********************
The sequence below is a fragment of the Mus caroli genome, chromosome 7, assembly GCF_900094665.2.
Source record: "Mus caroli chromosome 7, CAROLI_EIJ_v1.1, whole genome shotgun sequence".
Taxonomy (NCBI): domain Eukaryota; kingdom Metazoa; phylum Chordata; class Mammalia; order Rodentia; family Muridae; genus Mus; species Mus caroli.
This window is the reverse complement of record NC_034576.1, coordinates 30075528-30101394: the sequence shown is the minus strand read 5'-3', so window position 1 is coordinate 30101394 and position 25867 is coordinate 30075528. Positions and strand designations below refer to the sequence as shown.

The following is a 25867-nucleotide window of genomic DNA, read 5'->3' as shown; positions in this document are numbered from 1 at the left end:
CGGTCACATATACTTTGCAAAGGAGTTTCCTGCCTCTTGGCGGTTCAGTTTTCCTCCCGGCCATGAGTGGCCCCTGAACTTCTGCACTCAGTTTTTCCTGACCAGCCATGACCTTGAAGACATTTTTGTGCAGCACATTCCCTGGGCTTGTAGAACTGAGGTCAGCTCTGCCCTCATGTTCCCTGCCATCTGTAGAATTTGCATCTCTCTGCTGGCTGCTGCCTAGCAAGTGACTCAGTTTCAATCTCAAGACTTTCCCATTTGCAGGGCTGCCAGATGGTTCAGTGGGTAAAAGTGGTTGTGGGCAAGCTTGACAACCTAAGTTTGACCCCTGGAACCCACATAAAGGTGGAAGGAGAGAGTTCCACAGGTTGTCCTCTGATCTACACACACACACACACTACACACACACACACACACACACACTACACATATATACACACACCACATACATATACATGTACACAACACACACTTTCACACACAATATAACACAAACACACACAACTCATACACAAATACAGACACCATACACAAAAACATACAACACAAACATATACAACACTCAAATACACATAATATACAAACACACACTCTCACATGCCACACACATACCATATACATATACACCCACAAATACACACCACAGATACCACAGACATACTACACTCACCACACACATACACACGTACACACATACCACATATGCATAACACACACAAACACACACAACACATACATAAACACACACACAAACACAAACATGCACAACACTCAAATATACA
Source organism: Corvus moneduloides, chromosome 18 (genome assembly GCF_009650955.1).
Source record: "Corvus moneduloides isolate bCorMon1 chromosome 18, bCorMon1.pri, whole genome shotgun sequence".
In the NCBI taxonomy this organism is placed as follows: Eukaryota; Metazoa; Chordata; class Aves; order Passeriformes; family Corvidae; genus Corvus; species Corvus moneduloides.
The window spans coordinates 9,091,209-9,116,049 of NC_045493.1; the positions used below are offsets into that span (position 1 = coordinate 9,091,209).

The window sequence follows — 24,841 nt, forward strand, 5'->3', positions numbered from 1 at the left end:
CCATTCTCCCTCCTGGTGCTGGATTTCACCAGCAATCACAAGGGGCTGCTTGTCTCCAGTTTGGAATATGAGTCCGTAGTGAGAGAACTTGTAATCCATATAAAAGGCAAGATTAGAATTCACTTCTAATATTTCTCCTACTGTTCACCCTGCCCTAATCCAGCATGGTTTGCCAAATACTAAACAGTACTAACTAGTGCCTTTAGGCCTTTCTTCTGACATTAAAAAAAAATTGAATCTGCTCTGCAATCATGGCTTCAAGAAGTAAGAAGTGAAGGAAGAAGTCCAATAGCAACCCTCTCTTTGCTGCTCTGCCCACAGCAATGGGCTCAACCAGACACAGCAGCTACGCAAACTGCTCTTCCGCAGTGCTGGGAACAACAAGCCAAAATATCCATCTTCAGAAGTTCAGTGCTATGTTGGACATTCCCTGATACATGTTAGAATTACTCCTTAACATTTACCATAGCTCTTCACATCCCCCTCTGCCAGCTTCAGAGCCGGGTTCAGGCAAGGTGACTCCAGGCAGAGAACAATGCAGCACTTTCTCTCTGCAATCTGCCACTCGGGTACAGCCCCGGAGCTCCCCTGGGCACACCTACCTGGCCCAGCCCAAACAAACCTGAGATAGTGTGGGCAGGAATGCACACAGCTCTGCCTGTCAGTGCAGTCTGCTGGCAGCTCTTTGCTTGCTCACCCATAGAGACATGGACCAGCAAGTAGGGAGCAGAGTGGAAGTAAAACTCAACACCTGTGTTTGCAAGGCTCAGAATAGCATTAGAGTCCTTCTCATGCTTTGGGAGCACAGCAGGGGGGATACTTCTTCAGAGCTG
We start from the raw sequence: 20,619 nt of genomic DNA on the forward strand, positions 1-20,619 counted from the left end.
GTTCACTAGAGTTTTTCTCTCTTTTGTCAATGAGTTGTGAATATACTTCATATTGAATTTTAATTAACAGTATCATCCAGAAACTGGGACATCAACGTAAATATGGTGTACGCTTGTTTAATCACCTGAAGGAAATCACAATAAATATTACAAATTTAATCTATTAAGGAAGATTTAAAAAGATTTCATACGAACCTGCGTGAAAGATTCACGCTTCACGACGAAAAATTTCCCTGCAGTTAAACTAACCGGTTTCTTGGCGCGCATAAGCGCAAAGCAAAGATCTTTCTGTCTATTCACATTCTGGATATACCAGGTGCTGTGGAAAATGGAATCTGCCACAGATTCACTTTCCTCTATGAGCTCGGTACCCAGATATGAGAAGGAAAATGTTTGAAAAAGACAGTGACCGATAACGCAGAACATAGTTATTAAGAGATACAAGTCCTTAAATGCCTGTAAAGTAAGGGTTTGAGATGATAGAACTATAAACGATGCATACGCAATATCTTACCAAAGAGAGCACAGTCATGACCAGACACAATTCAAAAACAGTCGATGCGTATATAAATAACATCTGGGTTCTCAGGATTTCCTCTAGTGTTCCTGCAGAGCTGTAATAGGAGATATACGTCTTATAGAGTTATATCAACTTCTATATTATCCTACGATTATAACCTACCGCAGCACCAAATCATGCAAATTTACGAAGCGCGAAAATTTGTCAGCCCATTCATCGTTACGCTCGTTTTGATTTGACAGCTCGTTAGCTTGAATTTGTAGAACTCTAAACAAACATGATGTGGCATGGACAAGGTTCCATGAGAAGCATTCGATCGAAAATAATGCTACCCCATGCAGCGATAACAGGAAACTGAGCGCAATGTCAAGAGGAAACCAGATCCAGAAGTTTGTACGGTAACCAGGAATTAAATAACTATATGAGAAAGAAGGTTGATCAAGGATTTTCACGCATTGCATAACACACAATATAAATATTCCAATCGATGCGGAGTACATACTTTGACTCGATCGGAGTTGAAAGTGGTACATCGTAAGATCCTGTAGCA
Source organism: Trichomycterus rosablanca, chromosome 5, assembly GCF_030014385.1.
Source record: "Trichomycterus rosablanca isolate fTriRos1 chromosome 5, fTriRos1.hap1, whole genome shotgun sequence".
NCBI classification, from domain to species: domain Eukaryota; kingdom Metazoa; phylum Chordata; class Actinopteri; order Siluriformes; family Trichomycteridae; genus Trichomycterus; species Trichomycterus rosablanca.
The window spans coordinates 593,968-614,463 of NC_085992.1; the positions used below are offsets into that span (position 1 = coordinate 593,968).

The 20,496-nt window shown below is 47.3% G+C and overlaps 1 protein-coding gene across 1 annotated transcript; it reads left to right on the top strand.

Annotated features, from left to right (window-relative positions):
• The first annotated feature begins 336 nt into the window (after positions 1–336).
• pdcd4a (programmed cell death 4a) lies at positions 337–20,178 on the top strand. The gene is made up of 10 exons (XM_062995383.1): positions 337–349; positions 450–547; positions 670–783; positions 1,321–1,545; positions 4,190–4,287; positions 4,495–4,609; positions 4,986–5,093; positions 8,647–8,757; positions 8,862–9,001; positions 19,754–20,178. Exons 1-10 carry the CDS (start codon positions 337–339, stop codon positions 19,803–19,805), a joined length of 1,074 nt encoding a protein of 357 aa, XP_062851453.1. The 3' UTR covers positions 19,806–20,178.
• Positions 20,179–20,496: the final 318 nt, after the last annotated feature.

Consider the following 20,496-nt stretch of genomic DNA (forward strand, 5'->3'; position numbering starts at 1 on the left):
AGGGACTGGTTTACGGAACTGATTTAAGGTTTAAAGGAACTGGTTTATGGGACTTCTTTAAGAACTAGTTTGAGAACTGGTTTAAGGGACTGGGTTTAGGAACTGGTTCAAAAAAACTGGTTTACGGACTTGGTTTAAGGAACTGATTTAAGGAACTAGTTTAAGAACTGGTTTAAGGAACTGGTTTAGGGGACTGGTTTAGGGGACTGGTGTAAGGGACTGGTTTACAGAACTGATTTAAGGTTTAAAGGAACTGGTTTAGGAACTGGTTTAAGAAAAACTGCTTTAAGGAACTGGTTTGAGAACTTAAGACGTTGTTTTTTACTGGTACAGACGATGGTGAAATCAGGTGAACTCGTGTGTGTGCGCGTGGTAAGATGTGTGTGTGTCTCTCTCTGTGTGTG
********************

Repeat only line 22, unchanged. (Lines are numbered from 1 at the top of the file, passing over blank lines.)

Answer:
• pdcd4a (programmed cell death 4a) lies at positions 337–20,178 on the top strand. The gene is made up of 10 exons (XM_062995383.1): positions 337–349; positions 450–547; positions 670–783; positions 1,321–1,545; positions 4,190–4,287; positions 4,495–4,609; positions 4,986–5,093; positions 8,647–8,757; positions 8,862–9,001; positions 19,754–20,178. Exons 1-10 carry the CDS (start codon positions 337–339, stop codon positions 19,803–19,805), a joined length of 1,074 nt encoding a protein of 357 aa, XP_062851453.1. The 3' UTR covers positions 19,806–20,178.